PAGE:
It self-folds, walks and even swims – then recycles itself when its job is done.

Made by Shuhei Miyashita and colleagues at Massachusetts Institute of Technology, a 1.7-centimetre-long origami robot made of plastic and containing a magnet can be “programmed” by an external magnetic field.

The mini-machine is made of three layers of material. Thanks to polyvinyl chloride, which contracts when heated, the 3D robot is created from a flat sheet that folds up along cut marks at a temperature of 65 °C.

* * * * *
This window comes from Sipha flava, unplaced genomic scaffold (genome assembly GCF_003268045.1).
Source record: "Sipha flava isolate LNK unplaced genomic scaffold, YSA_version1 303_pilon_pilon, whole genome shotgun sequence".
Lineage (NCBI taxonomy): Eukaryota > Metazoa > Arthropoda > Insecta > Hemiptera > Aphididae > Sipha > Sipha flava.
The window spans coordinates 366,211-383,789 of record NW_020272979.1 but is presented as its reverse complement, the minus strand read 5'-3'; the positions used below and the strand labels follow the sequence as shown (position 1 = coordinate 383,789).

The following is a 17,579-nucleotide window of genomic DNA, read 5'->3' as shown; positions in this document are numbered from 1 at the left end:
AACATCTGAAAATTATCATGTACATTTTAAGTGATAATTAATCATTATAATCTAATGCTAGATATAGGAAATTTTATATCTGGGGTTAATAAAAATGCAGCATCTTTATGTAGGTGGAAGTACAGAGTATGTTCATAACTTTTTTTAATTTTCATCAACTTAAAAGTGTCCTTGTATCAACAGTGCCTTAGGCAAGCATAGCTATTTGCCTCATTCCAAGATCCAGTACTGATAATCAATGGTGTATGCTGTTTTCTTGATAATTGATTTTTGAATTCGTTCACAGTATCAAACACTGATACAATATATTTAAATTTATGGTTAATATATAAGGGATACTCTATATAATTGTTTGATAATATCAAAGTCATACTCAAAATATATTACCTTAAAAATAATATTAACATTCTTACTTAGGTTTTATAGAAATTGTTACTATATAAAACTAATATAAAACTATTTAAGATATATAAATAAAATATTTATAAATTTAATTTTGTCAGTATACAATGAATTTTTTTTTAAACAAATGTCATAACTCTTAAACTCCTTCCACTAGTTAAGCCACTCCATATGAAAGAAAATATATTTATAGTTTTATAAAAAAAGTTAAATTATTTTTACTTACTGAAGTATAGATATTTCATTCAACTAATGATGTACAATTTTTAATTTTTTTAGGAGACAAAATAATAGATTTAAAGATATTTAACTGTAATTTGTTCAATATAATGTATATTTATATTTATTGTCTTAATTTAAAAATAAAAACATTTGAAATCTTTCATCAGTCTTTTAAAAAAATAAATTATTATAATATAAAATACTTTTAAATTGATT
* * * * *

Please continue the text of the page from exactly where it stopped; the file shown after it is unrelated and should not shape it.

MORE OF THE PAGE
Using liquid-soluble materials, different versions of the robot can dissolve in either water or acetone, leaving only the permanent magnet behind.

“We complete the cycle from birth through life, activity and the end of life,” says Miyashita. “The circle is closed.”

The work was presented at the International Conference on Robotics and Automation in Seattle, Washington, last month.

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